And that is the profound point that Jesus makes here regarding the OT. Not only is Jesus claiming divine authority for himself and his message, but Jesus is also saying that true belief in the Law and the Prophets ought to lead you to trust in the gospel. The gospel of Jesus Christ is the true end of the Law. The gospel of Jesus Christ is the true goal of the Prophets. The gospel of Jesus Christ is the right and God-intended fulfillment of everything revealed in the OT – beginning in Genesis and running all the way through Malachi. If you want to crow and strut about your faithfulness to the Law of Moses, then you should run to embrace the gospel of the kingdom of God.

This is why we ought to reject any view of the OT that does not elevate and prioritize Jesus Christ. Whether it is our eschatology or our belief about the continued application of the OT commandments, if Christ is not at the center of our view, then we need a better view. To be thoroughly biblical Christians – indeed, to be New Testament Christians – we must insist that Jesus Christ and his gospel are the end of everything written in the Law and the Prophets. And that’s not because we say so. That’s because Christ says so, right here in Luke 16.


The Law Teaches Us the Unchanging Character of God

As before, this raises another, final question that we ought to address. If Christ and his gospel are the end of the Law and the Prophets, does that mean that the OT Scriptures have fallen away? Should we disregard what God revealed under the Old Covenant? The answer is, “No,” and Jesus tells us why, at least in part, in v17. This is the third perspective we ought to consider – the Law teaches us the Unchanging Character of God. In the passage, Jesus anticipates the objection of his critics. He’s just positioned his gospel as the focal point of redemptive history, but then he quickly answers the objection that he knows will come. Look at v17 – “But it is easier for heaven and earth to pass away than for one dot of the Law to become void.”

You can imagine the objection Jesus anticipates. “If the gospel is central, then that must mean the OT is worthless, right?” Absolutely not, Jesus says. Indeed, it would be easier for creation to crumble than it would be for the smallest stroke of the Law to become void. In other words, every day that you wake up to the sunrise, every step you take on the solid ground of the earth, every moment you draw breath from the atmosphere – that moment is a reminder that God’s Word, from old covenant to new, will never fall. It would be easier for the world to vanish that it would be for the Law to become void.

Why is that, we ask? Well, it is because of the character of God. Remember that all Scripture, both Old and New Testament, is the revelation of God himself. Scripture tells us what God is like, but Scripture also takes its own character from God himself. The Bible is inerrant because God cannot lie. The Bible is trustworthy because God is faithful. The Bible is good for us because God is good. And the Bible – all of it, Old and New Testament – will endure forever because God never changes. God never fails, and therefore, his Word will never become void.

So, then why does Jesus position his gospel as being the climax of the Law and the Prophets? Why is the gospel now centerstage if the Law will never become void? That’s a great question, and the answer is found in the difference between two words – nullified vs. fulfilled. To nullify means to deprive something of value. To fulfill means to finish and complete. That difference is the answer. The Law has not been nullified; it has been fulfilled. The gospel does not mean the Law and the Prophets have no value. Rather, the gospel means that the Law and the Prophets have been fulfilled in the death and resurrection of Christ.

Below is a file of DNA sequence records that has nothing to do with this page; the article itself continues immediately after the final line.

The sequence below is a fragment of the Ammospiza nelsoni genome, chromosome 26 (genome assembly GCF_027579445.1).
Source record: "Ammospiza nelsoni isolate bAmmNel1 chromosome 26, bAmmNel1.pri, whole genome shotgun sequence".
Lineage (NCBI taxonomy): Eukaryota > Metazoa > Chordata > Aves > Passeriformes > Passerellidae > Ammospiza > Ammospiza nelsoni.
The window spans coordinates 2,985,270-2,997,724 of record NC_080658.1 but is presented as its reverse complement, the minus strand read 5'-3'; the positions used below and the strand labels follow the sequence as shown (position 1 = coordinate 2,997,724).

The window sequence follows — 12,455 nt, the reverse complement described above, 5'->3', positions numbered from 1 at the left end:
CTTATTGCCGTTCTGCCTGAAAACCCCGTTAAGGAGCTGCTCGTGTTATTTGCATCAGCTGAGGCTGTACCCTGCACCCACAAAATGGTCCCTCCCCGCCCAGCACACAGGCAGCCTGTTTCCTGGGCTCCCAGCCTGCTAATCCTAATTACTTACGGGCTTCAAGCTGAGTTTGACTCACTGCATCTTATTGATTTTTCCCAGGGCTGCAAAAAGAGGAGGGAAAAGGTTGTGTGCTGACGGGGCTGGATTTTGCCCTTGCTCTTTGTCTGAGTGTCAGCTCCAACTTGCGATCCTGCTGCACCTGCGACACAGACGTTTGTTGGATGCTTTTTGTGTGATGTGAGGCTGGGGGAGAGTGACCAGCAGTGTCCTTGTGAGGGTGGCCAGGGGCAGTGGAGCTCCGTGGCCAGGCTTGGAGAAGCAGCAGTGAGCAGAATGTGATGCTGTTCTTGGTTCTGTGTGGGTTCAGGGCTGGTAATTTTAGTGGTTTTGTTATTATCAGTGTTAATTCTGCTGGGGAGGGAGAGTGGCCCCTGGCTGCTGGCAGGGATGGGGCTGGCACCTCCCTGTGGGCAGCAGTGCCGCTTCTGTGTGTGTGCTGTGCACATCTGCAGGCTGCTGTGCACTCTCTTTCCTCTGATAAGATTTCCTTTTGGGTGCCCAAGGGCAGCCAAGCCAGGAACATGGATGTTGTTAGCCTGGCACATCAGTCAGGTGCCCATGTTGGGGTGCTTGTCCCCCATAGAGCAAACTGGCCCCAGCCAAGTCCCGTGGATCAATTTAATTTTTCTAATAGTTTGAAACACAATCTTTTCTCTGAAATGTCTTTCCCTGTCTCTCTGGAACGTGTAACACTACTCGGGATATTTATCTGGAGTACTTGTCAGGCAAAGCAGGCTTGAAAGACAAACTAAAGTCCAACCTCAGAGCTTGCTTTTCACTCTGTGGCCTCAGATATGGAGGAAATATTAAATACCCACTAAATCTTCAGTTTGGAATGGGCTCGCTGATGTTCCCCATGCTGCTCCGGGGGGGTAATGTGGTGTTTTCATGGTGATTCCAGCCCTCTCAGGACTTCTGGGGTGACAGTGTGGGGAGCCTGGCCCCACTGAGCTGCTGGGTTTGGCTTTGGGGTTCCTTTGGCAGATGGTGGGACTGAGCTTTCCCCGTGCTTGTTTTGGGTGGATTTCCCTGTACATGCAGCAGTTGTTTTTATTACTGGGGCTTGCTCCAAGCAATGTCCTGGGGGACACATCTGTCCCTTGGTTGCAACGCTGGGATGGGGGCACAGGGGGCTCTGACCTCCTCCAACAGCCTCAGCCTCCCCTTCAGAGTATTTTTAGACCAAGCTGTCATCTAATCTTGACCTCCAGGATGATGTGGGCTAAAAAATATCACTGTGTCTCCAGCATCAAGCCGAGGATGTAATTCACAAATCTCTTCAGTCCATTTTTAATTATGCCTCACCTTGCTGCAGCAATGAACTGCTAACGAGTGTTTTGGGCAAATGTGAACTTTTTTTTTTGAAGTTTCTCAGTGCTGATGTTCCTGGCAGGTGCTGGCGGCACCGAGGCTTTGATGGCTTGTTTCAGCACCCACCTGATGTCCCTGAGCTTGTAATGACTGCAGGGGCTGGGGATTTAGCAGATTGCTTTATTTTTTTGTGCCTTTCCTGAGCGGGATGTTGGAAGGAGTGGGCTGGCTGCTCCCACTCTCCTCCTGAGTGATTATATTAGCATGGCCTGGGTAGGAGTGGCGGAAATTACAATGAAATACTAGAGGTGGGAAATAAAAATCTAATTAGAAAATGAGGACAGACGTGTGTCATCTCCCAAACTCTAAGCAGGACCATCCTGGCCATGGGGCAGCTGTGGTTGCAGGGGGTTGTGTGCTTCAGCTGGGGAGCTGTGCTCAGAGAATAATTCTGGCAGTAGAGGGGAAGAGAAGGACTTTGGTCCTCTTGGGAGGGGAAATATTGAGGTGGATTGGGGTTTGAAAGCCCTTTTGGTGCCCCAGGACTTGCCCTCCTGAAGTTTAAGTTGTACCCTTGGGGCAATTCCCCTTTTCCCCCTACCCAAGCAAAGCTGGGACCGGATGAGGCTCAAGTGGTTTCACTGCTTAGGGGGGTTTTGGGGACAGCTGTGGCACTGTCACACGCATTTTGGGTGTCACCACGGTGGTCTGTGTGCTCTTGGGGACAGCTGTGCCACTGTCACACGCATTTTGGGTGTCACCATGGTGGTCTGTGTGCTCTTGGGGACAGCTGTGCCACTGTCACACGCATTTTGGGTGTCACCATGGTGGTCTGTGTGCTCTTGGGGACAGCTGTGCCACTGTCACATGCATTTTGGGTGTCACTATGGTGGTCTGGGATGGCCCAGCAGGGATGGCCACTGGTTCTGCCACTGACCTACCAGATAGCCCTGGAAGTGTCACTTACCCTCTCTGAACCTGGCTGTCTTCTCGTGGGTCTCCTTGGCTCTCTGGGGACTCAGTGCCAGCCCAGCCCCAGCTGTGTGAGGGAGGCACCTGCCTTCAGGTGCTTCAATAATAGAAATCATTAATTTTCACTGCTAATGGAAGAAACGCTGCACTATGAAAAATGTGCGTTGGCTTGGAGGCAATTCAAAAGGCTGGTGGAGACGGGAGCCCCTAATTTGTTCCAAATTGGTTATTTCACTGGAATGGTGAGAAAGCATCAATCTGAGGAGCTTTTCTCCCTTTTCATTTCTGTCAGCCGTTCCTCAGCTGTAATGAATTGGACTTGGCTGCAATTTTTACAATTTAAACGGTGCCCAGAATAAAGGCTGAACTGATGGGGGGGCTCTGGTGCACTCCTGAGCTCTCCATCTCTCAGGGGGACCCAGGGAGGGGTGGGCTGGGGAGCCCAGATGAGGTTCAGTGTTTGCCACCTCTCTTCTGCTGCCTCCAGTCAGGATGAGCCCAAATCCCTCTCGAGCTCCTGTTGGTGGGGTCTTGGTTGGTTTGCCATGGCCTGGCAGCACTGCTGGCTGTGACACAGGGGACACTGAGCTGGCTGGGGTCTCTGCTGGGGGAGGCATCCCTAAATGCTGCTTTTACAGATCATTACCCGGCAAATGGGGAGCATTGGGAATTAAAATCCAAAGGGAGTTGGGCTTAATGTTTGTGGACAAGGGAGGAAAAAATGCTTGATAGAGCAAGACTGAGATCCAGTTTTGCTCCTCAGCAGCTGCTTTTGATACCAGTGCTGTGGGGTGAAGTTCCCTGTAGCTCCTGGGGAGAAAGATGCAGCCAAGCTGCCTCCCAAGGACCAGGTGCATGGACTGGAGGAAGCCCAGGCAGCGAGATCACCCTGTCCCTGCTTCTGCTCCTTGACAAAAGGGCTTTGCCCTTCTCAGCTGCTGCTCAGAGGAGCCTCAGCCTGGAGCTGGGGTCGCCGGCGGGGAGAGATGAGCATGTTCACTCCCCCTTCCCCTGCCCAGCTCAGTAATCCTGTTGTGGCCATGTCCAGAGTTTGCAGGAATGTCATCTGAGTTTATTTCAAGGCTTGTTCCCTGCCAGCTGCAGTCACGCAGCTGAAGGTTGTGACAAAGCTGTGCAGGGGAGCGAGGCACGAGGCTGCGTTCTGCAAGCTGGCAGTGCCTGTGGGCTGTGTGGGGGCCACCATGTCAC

Again, this is why we must insist that the gospel is the right and proper end of the Old Testament. That’s the one grand point of this passage. If you aim to take seriously what God said in the Law and the Prophets, then you must repent and believe the gospel. You must come to Christ by faith. At the same time, we should also see how the Law and the Prophets continue to show us what God is like. They continue to teach and train us in the character of God – how he is faithful to his promises, fulfilling them in Christ; how he is holy and calls his people to be holy; how he is unchanging, so that the God he was to his people under the Old Covenant is the God he continues to be in Christ Jesus. That’s why we read the Psalms and remember the crossing of the Red Sea and listen to Isaiah’s prophecies. It’s not because we live under the Old Covenant, but it is because God’s revelation under the old covenant leads us to Christ and continues to disciple us in the character of the God who never changes.

So, as we close, I pray we see how this passage speaks to eternal realities. What began as a controversy between the Pharisees and Jesus ends up being a moment of clear instruction for those who desire to know God and walk in his ways. God is not satisfied with mere outward obedience. His Law exposes our feeble attempts to fool him. God has not left his promises unfulfilled. His Law leads us to the gospel as salvation’s fulfillment. And God has not changed. His Law reveals his enduring character.

So, whether we are reading Genesis or Romans, what we ought to see is the gospel of Christ. That gospel was promised under the old covenant, and that gospel has come to pass through the new covenant. May God give us eyes to see, and more importantly, may he give us hearts that are quick to respond with repentance, faith, and obedience in Jesus Christ. Amen.